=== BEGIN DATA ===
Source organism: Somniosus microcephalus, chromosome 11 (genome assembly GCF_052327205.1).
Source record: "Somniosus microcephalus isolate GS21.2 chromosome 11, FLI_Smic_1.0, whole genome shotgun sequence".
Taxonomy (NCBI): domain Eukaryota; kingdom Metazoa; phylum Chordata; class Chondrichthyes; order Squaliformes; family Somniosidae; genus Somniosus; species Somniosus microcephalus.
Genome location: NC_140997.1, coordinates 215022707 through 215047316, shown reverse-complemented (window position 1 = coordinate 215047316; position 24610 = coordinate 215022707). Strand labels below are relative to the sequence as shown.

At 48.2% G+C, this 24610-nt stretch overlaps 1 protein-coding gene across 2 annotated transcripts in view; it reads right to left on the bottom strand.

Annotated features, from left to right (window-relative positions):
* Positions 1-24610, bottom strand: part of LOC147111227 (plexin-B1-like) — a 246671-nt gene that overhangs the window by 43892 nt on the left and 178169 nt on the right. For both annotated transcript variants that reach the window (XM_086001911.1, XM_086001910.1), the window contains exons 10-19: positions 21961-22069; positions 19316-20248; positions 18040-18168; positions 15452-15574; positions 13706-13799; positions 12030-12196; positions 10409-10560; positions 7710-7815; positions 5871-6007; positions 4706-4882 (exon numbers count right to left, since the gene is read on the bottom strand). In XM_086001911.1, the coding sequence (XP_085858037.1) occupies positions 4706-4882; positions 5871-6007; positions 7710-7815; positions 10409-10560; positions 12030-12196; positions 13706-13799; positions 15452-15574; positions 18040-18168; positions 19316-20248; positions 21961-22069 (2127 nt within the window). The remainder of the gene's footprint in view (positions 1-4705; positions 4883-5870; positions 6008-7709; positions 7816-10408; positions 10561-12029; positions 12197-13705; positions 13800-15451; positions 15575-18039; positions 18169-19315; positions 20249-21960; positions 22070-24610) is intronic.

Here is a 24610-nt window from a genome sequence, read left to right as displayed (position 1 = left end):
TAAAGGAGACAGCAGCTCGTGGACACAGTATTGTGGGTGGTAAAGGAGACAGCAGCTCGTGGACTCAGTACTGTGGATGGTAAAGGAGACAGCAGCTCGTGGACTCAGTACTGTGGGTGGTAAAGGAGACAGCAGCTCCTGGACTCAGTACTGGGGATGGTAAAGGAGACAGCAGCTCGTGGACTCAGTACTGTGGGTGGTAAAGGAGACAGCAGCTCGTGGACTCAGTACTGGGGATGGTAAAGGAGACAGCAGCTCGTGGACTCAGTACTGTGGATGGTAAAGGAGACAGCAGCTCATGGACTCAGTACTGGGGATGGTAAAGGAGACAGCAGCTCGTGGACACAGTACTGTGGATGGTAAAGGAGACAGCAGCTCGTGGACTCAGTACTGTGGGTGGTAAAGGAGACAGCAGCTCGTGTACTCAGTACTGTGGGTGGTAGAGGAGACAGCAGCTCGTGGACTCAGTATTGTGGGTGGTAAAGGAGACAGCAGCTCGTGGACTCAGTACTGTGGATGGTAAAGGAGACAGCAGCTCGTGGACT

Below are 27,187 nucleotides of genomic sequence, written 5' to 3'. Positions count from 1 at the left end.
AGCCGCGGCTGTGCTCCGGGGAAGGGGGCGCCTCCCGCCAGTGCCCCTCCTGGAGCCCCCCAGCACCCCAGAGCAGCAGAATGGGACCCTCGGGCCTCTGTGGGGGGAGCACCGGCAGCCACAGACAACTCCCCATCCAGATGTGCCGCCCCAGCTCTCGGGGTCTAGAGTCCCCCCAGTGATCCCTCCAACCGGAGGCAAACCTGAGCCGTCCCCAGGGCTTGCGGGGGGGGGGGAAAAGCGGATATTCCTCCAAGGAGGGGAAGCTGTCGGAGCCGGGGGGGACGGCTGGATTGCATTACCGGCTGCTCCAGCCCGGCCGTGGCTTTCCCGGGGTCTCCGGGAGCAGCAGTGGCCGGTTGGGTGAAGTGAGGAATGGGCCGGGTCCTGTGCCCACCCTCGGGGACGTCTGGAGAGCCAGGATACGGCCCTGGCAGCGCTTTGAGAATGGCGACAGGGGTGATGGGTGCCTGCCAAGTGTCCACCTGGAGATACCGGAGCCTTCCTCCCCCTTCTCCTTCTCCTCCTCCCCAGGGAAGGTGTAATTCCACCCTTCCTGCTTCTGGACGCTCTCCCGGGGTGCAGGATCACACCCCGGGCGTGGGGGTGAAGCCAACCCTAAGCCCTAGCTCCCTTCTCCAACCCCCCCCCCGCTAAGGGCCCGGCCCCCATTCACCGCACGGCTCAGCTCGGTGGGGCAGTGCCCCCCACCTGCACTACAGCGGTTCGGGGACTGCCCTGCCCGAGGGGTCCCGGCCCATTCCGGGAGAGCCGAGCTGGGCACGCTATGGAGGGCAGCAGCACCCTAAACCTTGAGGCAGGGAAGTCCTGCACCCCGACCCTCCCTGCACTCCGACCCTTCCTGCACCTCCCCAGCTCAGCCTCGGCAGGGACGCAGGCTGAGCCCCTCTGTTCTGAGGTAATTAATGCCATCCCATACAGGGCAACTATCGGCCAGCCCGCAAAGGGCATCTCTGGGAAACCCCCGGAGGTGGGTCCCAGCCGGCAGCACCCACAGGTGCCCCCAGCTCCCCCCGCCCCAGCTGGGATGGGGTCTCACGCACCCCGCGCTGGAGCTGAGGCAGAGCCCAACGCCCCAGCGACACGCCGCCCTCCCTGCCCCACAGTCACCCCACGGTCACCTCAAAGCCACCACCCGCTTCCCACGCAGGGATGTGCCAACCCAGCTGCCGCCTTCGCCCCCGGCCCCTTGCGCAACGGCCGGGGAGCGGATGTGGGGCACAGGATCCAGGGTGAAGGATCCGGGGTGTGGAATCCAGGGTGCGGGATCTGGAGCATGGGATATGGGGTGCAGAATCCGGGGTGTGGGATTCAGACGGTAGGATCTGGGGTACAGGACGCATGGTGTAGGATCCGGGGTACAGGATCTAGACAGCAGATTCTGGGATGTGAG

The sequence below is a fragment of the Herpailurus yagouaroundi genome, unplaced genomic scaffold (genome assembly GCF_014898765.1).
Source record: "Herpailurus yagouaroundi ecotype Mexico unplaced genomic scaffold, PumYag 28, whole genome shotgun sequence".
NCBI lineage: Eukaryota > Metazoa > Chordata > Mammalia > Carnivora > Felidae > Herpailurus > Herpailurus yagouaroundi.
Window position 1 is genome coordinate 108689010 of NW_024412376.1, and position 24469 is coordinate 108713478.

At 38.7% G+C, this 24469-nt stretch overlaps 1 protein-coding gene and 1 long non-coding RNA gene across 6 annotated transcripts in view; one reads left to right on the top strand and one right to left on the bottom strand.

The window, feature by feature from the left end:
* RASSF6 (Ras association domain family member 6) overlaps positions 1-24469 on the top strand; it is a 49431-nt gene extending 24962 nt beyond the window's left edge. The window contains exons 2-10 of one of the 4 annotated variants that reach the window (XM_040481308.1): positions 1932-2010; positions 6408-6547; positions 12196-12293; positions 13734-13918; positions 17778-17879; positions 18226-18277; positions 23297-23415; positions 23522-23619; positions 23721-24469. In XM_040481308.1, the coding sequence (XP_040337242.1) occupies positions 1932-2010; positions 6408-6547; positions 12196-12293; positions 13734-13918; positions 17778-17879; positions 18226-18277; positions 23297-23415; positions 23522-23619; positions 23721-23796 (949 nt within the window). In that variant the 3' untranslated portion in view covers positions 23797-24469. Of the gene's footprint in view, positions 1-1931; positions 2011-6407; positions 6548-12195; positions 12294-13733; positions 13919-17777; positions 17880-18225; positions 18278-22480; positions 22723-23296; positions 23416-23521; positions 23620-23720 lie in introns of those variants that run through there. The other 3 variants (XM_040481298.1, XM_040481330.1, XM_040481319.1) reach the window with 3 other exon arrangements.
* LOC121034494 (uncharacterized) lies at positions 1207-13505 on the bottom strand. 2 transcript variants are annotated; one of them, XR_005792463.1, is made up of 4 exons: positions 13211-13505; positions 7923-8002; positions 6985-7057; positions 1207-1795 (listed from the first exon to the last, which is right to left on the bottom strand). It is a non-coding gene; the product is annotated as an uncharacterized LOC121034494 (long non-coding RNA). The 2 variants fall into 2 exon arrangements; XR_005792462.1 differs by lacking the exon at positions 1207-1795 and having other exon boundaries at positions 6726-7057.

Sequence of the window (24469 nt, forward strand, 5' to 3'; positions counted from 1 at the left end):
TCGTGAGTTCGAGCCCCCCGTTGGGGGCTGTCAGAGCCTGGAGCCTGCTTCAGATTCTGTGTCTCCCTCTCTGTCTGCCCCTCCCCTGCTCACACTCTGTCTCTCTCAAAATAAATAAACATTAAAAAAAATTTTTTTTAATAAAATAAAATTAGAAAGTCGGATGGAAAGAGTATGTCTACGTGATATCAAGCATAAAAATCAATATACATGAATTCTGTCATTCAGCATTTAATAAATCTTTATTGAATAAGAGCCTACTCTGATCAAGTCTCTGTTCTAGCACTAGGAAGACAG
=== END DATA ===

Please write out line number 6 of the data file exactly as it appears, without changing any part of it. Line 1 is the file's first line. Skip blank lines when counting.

Annotated features, from left to right (window-relative positions):